The effect of temperature on the response time is shown in FIG. 5 where (a) is the inflection time and (b) is the attenuation time. The response time was calculated by fitting the changes in transmittance at the instant a voltage was applied and at the instant the voltage was removed into a relaxation function. The monomer concentration in the sample solution (a) was from 6.3 mole % to 15.0 mole %. The distribution factor for the response time was from 0.4 to 0.6. The response time along with the inflection time and the attenuation time was faster when a was larger. The inflection time at 293.5° K was 105 μs, and the attenuation time was 18 μs. This attenuation time was comparable to that of a low molecular weight blue phase at 325.5° K. In addition, the attenuation time in the high temperature zone was about 10−6 s. This type of response time is extremely high [fast, short?] when compared to the response times of conventional liquid crystal display devices.

A reflection spectrum in the presence of an electrical field for a polymer-stabilized BP prepared using a photo polymerizable monomer fraction (α) of 6.5 mole % is shown in FIG. 6. The measurement was conducted at 298° K. The (110) diffraction peak of a BP grate observed in the vicinity of 489 nm was remarkable even after an electrical field was applied.

EXAMPLE 2

In order to control the diffraction wavelength of the BP that appeared to 380 nm or lower, a chiral agent CB15 (Aldrich) was introduced into a mixed liquid crystal (JC1041-XX/5CB/ZLI-4572). The composition of each (photo polymerizable monomer/liquid crystal) composite sample prepared is shown in Table 2.

TABLE 2
Monomer Photoinitiator Liquid Crystal
Sample EHA RM257 DMPAP JC1041-XX 5CB ZLI-572 CB15
Molar ratio/mol % 70 30 37.2 37.2 5.6 20
Composite 6.5 mol % 0.33 mol % 93.2 mol %

The temperature dependence of the reflection spectrum for a (photo polymerizable monomer/liquid crystal) composite system is shown in FIG. 7. In order to prevent the initiation of photo polymerizable monomer polymerization by the examination light source (365 nm), the scanned wavelength zone was from 700 nm to 375 nm. The reflection spectrum clearly indicated that the BP appearance temperature range for the composite system was about 2.5° K.

The inserted figures in FIG. 7 were polarized light microscope images at the temperatures at which (a) blue phase (BP) and (b) chiral nematic phase or cholesteric phase (N*) appeared in the composite system. The diffraction wavelength of the BP appeared was 380 nm or lower, and the (a) was a dark field even in the area where BP appeared in the polarized light microscope images. In a similar trend also observed in a mixed liquid crystal alone in a system, a (b) focal-conic structure associated with N* was observed in a low temperature zone.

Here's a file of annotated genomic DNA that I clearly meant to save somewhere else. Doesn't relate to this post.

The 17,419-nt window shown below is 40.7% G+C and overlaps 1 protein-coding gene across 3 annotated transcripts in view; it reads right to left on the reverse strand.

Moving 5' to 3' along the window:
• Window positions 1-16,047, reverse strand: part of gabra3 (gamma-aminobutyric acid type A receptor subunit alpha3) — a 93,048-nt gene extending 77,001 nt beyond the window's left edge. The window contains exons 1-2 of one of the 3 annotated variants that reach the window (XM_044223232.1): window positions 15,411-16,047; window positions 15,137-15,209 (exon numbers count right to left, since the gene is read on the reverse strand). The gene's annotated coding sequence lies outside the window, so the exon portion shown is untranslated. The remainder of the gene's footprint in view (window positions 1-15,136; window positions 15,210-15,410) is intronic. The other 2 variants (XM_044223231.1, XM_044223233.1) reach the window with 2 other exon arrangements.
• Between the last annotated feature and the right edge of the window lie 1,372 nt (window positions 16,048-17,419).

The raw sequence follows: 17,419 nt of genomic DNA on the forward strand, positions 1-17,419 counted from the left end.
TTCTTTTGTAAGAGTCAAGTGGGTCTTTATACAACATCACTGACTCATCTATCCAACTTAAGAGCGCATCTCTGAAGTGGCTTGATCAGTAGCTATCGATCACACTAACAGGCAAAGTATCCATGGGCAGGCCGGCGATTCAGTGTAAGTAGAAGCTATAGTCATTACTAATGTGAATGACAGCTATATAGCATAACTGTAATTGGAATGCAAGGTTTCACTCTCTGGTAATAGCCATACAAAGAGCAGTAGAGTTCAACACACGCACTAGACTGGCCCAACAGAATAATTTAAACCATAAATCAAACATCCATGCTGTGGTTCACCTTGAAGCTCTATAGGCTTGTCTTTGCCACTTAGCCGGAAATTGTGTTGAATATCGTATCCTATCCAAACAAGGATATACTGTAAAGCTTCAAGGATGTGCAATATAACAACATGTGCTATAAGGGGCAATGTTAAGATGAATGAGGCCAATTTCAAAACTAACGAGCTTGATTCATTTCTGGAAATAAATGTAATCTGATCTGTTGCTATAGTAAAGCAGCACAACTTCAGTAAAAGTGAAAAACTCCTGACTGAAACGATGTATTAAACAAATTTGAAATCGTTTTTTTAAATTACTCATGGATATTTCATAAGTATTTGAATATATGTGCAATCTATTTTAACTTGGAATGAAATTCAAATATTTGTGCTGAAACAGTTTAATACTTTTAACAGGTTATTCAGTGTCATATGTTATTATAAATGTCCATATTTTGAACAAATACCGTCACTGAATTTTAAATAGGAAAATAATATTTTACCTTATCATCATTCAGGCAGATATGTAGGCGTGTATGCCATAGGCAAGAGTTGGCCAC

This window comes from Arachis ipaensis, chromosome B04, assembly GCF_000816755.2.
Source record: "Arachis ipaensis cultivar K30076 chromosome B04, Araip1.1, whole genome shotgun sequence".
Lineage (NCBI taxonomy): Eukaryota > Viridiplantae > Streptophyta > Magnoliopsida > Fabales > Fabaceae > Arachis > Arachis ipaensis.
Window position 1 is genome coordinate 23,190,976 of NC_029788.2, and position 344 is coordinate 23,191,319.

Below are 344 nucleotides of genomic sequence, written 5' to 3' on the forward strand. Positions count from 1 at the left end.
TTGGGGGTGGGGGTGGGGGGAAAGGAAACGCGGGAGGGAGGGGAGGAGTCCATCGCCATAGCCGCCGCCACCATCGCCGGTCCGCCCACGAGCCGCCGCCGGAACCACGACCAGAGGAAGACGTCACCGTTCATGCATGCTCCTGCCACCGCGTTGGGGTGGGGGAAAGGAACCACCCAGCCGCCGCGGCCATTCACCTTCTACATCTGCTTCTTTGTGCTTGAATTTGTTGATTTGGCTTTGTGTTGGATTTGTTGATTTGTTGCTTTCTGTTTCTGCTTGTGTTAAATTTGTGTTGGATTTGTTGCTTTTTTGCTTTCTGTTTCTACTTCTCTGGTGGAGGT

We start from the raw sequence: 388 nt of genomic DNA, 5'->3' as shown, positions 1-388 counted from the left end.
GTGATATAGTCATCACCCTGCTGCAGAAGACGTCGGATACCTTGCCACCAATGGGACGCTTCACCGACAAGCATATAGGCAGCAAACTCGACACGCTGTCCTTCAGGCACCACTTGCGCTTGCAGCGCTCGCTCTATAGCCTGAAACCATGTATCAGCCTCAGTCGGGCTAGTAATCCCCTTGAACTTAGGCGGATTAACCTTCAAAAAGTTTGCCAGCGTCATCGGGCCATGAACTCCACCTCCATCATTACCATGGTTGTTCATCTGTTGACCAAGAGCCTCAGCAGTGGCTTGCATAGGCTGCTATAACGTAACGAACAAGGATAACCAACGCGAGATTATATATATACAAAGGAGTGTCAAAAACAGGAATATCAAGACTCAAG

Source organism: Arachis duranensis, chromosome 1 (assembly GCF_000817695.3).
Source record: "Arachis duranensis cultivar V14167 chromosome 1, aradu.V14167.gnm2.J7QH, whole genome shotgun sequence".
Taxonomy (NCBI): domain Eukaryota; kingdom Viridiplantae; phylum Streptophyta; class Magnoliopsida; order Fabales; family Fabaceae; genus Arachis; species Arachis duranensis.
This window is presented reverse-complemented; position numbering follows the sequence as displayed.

Based on the insight gained, a polymer-stabilized BP was prepared using photo polymerization. The optical structure of the BP that appeared could not be confirmed using a polarized microscope examination. Therefore, ultraviolet light irradiation was conducted from the BP/N* phase transition temperature observed to 2° K on the high temperature side. The irradiation mode used was the same as that described in Example 1.

The temperature dependence of the reflection spectrum of the (polymer network/liquid crystal) composite system prepared was shown in FIG. 8. A remarkable reflection peak indicating the appearance of BP was observed over a broad temperature range.

The diffraction wavelength observed was in the vicinity of 370 nm. Compared to FIG. 6 (diffraction wavelength 480 nm), the optimization of a chiral dopant was able to shift the diffraction wavelength to the ultraviolet region. The polarized light microscope image at 296.5° K was a dark field.

The polarized light microscope images of the polymer-stabilized BP prepared before and after an electrical field was applied are shown in FIG. 9. The observation was made at 293° K. The applied electrical field was a 4.9 V μm−1 sinusoidal wave alternating current electrical field at a frequency of 100 kHz. When no electrical field was applied (a), the state of polarization of the incident light did not change upon passing through an optically isotropic polymer-stabilized BP, and the polarized light microscope image was a dark field. After an electrical field was applied (b), a dramatic increase in the amount of transmitted light was observed indicating that a double refraction was induced in the polymer-stabilized BP between electrodes.